In the Realm of Ash and Sorrow by Kenneth W. Harmon
Published: 1 August 2020
Publisher: Eiledon Press
Genre: Historical Fiction/Magical Realism
Available: ebook, paperback
Sex: 💗 None
Violence:😧well there is the atomic bomb, but no much otherwise
Reviewers Note: I was given a free copy of this book in exchange for an honest review. This book can be pre-ordered now on amazon.com. Click the link on the book cover or the amazon button at the bottom for more information.
Author Bio: Kenneth W. Harmon lives in Fort Collins, Colorado with his wife and daughters. The award winning author of four novels, he is a member of the Historical Novel Society, Japan-America Society of Colorado, and Historical Writers of America.
The Plot in Brief: (No spoilers!) Micah Lund is an American airman, a bombardier, with a hatred of Japan and its people firmly lodged in his heart. On a mission over Hiroshima, his plane is shot down and he falls to his death, landing at the feet of Kiyomi Oshiro. Kiyomi is a war widow, struggling to feed her young daughter and her demanding in-laws. Micah, to his surprise is dead, yet his spirit is very much alive and trapped in Japan. Kiyomi reacts to the dead man, her enemy, by offering a prayer for his soul. Micah has much to learn from this kind, deeply conformist woman, who rebels in her heart but not in her actions, about love and forgiveness.
The History: I know very little about Japanese culture so found the premise of this book fascinating, and I was not disappointed. Not only do we learn about the daily living conditions of the inhabitants of Hiroshima but also the attitudes of the Japanese people towards the war and their emperor. The author explores Japanese cultural and religious beliefs in depth. As the story unfolds we are treated to ancient fables and tales that carry the narrative. I especially enjoyed the description of the Buddhist afterlife, the journey to the River Sanzu and the story of Jizo Bosatsu, who helps children cross into the afterlife.
The Writing: I got lost in the poetic, lyrical quality of the writing, enveloped by the story, and felt if I closed my eyes I could imagine myself in Hiroshima. Kiyomi's gentle spirit inhabits the page and guides us along a path that we know will end in death and destruction. But despite the unleashing of an atomic weapon, surrounded by death and destruction, she remains true to herself, a devoted mother, unable to bear hatred against Micah. The narrative is lush, evocative, and surrounds the reader with the beauty of Japan and its cultural history.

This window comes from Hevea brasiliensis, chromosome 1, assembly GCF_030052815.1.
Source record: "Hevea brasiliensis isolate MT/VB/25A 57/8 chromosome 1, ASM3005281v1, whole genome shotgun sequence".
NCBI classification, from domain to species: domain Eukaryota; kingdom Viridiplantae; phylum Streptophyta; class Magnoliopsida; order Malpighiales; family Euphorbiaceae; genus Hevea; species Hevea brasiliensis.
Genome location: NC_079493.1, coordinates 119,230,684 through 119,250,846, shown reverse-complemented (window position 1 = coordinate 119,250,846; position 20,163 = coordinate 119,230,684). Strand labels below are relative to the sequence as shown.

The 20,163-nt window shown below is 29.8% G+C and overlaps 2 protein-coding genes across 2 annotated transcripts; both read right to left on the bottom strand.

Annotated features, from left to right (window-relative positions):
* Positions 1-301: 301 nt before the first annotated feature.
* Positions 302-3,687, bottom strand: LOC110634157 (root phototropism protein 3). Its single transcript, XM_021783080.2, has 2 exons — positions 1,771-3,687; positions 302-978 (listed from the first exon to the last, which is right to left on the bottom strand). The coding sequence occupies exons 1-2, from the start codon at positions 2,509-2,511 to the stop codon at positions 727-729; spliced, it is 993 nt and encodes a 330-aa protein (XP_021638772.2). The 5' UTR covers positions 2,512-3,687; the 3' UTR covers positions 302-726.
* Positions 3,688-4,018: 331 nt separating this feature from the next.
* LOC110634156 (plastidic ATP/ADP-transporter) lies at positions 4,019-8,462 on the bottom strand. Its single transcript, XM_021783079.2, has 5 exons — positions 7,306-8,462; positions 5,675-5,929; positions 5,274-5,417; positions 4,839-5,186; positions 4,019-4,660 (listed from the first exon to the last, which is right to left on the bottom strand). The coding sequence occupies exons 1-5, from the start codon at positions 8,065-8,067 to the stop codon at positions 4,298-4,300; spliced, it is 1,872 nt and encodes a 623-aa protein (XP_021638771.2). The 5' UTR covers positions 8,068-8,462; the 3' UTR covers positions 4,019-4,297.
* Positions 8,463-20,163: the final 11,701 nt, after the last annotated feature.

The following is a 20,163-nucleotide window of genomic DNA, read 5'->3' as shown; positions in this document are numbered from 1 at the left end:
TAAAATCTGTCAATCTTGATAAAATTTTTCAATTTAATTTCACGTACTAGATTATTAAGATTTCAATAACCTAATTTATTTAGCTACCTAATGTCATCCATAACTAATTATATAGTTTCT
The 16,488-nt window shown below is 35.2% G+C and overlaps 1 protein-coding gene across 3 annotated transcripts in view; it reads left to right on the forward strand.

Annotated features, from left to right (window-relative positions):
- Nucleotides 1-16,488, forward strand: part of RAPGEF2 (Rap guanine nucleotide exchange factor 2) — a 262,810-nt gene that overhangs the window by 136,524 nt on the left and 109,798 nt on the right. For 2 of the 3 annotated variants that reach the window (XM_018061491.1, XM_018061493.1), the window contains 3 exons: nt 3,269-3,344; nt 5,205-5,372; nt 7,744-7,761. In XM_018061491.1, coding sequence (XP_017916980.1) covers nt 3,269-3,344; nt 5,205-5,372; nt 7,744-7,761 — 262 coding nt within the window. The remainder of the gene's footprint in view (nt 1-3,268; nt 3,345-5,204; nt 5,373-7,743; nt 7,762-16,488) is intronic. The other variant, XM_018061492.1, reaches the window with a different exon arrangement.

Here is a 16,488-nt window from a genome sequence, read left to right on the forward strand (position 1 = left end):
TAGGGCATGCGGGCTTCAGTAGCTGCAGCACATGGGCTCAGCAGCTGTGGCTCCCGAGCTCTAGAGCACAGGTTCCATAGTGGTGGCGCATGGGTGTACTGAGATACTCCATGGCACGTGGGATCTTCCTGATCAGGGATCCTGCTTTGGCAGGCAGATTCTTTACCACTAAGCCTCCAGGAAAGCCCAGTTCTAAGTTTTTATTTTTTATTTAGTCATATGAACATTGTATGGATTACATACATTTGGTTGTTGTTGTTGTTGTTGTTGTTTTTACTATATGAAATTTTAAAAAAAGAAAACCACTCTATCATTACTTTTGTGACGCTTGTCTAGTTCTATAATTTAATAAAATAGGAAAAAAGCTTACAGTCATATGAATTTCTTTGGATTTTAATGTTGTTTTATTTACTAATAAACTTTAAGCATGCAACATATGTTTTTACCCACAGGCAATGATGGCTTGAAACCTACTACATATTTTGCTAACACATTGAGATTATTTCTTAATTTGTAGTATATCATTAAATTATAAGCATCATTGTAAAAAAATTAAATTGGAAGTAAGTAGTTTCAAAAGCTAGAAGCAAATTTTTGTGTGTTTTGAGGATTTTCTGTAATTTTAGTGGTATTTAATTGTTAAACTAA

Overall: I set aside my tight turn around time for this book review so that I could savor the story. Its slow pace lets you absorb the images and relish the unfolding love story. The layered nuanced narrative offers the reader hope that forgiveness is real, love can overcome all obstacles, and that human desires are not as different as we may be lead to believe. The book begs you to slow down and take some time to think about what really matters in life, reassess what is important, and question your values and moral judgments. In this current climate which fosters hate and suspicion and promotes cultural differences as something evil, its healing to read a tale about acceptance and understanding.
Recommendation: I think lovers of history and readers who like to explore other cultures and religions will enjoy this book immensely. Those already familiar with Shinto and Buddhist teachings will still appreciate the beauty of the writing and the story of Micah and Kiyomi.
I give this book (a rare) 5 Stars: ⭐⭐⭐⭐⭐
1 ⭐ Star: Not good at all, do not read!
2 ⭐⭐ Stars: Read only as a last resort, no other books available
3 ⭐⭐⭐Stars: Good, enjoyed it, will recommend with reservations
4 ⭐⭐⭐⭐Stars: Really good, read this book!
5 ⭐⭐⭐⭐⭐Stars: So good, I might read it again sometime! Highly recommend